I would sense mindfulness literally means: “to fill your mind with” the person in front of you.
I had lunch with Dr. Trew and his wife a few weeks after the funeral and we reminisced about this quality. At the end of the conversation Andrew said to me: “and now it’s time for you to do that for others.” Really, could I emulate this quality of mindfulness?
Could this really be something that I could do like he did? I suppose like anything virtuous, it can be practiced.
What if during these days of convocation we shared that same “eager mindfulness?” What if we genuinely asked each other “Father, how are you doing?”
We all know what it’s like to have someone talking to you that’s really not interested or maybe even looks past you to see if there’s someone else to talk to. I can’t imagine any of us like that feeling. On the other hand we all know what it is like to be with someone who is generally interested in you, eagerly mindful of you.
We can do this right now, but first our minds must be emptied. We do so in the Eucharistic Prayer “Deliver us Lord, we pray from all evil, graciously grant peace in our days... that we may be always free from sin and safe from all distress.” So we’ve got God’s permission. Place all of your concerns, preoccupations, anxieties on the altar and for the next few days, let God take care of it. Then with our minds at peace we can genuinely fill our minds, be mindful of each other.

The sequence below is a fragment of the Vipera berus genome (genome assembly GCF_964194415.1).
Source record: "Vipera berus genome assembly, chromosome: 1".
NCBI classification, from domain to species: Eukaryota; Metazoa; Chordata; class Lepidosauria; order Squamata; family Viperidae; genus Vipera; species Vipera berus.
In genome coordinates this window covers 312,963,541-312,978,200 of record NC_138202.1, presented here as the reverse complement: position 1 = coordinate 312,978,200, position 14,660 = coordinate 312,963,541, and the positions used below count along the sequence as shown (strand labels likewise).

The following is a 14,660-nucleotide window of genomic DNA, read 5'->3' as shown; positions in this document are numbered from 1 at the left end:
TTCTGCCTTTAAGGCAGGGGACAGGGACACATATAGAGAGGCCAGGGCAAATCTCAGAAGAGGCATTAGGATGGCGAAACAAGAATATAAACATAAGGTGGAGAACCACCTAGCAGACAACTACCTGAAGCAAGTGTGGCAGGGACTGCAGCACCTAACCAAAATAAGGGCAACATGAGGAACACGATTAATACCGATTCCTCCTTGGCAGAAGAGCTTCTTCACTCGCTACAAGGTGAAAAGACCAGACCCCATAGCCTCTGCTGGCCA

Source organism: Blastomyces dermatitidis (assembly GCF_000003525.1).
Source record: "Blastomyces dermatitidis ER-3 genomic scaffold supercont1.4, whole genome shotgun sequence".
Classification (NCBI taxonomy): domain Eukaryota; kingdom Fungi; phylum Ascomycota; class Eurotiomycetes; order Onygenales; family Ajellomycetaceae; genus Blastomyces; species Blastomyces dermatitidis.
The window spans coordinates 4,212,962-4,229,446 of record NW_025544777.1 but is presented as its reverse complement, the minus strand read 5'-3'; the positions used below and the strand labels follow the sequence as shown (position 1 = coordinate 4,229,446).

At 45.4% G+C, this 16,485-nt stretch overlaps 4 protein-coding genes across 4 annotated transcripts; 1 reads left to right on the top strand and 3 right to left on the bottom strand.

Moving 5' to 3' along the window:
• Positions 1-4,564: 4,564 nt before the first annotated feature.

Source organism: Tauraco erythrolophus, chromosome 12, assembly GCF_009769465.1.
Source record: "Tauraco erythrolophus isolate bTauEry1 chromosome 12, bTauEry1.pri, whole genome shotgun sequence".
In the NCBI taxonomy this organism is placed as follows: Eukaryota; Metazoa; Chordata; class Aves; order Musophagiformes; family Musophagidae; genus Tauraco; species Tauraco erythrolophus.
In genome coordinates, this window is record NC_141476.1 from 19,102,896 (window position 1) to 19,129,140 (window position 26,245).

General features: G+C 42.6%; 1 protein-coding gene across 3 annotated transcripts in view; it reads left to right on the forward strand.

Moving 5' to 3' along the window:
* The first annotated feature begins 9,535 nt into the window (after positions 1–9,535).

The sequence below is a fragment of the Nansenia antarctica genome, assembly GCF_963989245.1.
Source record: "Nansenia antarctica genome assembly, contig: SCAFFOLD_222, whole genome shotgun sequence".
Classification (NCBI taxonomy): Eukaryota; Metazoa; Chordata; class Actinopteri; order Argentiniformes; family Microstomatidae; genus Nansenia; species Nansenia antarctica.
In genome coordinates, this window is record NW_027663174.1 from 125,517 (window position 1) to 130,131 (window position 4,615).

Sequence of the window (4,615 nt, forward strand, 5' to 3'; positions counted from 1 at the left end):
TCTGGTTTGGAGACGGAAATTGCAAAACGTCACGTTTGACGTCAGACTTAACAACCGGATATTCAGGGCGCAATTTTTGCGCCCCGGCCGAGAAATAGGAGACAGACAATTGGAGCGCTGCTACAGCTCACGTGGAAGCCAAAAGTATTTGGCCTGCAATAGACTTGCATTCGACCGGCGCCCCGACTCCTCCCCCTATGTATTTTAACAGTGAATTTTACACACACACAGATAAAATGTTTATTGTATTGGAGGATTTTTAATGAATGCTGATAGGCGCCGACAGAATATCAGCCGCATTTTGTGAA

The great Michael B. Smith once said to me on my first year live in: The most important thing you can do as a priest is “Be interesting.” Well Michael B. you have that nailed! But I think even more than that the most important thing we can do is “Be interested! ... Be mindful!” Eagerly filling our minds with the priest in front of us, sitting at table next to us, walking down the hall... Be eagerly mindful, find something out about them, it doesn’t even have to be significant, just something to fill your mind with, to give them a place in your mind and a moment of genuine presence. Take an interest in them and fill your mind with what makes their character.
So let us be mindful of each other, and realize as Tom Tifft would say, The characters aren’t all dead, take a look around because theres plenty right here in this room.